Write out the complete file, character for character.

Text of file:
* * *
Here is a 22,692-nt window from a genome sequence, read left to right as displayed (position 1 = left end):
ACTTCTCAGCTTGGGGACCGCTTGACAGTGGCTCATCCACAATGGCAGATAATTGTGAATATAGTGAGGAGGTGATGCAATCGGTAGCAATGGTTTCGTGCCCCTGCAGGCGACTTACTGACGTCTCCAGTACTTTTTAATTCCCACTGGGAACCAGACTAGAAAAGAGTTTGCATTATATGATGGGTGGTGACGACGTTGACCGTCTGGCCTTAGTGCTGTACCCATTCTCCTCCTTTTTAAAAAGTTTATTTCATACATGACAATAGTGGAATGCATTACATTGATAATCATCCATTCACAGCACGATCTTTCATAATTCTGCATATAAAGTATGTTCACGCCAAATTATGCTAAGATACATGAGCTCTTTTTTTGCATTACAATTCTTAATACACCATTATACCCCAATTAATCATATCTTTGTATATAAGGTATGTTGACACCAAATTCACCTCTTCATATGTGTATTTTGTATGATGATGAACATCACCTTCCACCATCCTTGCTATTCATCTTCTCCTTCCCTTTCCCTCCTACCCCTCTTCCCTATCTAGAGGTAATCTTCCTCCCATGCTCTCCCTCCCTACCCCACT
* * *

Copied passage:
Here is a 22,692-nt window from a genome sequence, read left to right as displayed (position 1 = left end):
ACTTCTCAGCTTGGGGACCGCTTGACAGTGGCTCATCCACAATGGCAGATAATTGTGAATATAGTGAGGAGGTGATGCAATCGGTAGCAATGGTTTCGTGCCCCTGCAGGCGACTTACTGACGTCTCCAGTACTTTTTAATTCCCACTGGGAACCAGACTAGAAAAGAGTTTGCATTATATGATGGGTGGTGACGACGTTGACCGTCTGGCCTTAGTGCTGTACCCATTCTCCTCCTTTTTAAAAAGTTTATTTCATACATGACAATAGTGGAATGCATTACATTGATAATCATCCATTCACAGCACGATCTTTCATAATTCTGCATATAAAGTATGTTCACGCCAAATTATGCTAAGATACATGAGCTCTTTTTTTGCATTACAATTCTTAATACACCATTATACCCCAATTAATCATATCTTTGTATATAAGGTATGTTGACACCAAATTCACCTCTTCATATGTGTATTTTGTATGATGATGAACATCACCTTCCACCATCCTTGCTATTCATCTTCTCCTTCCCTTTCCCTCCTACCCCTCTTCCCTATCTAGAGGTAATCTTCCTCCCATGCTCTCCCTCCCTACCCCACT